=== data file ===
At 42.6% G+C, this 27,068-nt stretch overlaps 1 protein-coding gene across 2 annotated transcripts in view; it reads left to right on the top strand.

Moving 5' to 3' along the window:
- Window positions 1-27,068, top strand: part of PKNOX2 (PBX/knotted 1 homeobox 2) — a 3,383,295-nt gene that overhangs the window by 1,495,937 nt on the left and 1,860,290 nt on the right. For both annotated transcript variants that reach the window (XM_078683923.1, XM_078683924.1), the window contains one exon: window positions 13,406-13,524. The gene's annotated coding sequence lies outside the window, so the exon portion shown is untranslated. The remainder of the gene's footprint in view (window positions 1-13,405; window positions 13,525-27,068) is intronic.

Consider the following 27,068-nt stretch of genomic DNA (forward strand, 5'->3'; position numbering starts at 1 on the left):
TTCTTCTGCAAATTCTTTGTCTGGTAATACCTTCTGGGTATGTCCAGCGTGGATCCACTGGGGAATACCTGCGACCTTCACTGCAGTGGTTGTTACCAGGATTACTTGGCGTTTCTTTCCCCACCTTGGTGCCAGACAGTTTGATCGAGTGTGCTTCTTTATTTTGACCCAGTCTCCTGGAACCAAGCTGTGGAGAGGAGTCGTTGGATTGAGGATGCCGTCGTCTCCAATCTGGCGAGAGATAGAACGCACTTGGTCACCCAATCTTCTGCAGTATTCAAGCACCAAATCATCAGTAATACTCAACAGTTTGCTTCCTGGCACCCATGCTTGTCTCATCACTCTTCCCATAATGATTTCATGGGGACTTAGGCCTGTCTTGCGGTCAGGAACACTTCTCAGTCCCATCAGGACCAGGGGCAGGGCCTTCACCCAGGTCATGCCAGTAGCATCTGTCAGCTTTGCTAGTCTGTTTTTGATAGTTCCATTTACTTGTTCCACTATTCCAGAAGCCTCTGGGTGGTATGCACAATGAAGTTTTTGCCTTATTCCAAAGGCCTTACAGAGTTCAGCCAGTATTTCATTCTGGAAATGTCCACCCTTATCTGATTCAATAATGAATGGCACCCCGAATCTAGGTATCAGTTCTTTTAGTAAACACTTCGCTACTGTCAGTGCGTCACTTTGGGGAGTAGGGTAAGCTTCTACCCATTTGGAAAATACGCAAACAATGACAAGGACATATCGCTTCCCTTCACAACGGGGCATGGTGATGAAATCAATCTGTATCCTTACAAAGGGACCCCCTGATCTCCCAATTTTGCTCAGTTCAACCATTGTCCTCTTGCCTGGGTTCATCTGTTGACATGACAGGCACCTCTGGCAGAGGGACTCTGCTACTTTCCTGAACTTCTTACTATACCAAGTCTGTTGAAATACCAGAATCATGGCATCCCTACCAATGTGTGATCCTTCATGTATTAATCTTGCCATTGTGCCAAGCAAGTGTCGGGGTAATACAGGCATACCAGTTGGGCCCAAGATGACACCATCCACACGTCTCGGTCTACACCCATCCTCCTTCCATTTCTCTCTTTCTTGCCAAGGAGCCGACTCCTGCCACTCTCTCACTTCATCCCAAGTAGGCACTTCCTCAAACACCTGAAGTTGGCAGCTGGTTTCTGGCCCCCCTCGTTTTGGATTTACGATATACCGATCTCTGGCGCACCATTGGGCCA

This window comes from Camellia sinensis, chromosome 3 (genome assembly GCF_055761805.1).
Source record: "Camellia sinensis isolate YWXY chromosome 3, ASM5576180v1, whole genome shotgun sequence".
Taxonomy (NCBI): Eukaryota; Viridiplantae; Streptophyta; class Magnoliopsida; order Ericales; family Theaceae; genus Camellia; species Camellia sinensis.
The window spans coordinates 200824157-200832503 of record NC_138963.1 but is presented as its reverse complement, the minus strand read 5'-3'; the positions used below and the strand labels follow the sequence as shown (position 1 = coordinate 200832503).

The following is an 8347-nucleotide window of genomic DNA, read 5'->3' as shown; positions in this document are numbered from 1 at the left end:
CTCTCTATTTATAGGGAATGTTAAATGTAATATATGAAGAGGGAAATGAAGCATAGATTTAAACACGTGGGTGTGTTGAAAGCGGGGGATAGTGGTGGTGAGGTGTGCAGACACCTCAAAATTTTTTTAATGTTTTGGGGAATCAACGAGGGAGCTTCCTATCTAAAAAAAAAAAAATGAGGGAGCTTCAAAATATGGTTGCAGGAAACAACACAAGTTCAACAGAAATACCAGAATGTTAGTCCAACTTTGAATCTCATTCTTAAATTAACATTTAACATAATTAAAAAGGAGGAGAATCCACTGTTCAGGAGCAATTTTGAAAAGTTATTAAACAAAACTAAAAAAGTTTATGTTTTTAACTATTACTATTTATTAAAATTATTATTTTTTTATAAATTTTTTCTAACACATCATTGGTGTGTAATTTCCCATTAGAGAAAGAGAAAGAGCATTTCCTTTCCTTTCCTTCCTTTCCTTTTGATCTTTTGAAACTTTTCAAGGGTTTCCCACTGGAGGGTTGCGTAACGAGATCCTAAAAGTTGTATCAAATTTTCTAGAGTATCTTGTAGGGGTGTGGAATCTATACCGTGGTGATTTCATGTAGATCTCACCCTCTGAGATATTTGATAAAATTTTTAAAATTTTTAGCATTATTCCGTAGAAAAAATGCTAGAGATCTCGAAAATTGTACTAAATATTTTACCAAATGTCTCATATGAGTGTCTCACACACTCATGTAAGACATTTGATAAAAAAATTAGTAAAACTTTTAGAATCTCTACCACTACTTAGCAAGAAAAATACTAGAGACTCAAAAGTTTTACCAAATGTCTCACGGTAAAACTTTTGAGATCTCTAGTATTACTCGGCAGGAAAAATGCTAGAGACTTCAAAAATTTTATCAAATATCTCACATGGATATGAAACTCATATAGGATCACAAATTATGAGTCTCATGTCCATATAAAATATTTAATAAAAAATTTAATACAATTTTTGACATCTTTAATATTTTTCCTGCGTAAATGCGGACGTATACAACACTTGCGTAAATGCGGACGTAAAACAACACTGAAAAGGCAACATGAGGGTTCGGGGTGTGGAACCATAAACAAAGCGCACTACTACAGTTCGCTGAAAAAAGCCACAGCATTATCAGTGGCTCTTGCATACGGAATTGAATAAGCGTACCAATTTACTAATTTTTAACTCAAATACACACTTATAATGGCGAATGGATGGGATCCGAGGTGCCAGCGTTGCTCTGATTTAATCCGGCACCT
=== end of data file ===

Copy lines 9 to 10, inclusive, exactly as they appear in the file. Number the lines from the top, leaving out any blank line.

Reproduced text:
The window spans coordinates 200824157-200832503 of record NC_138963.1 but is presented as its reverse complement, the minus strand read 5'-3'; the positions used below and the strand labels follow the sequence as shown (position 1 = coordinate 200832503).

The following is an 8347-nucleotide window of genomic DNA, read 5'->3' as shown; positions in this document are numbered from 1 at the left end: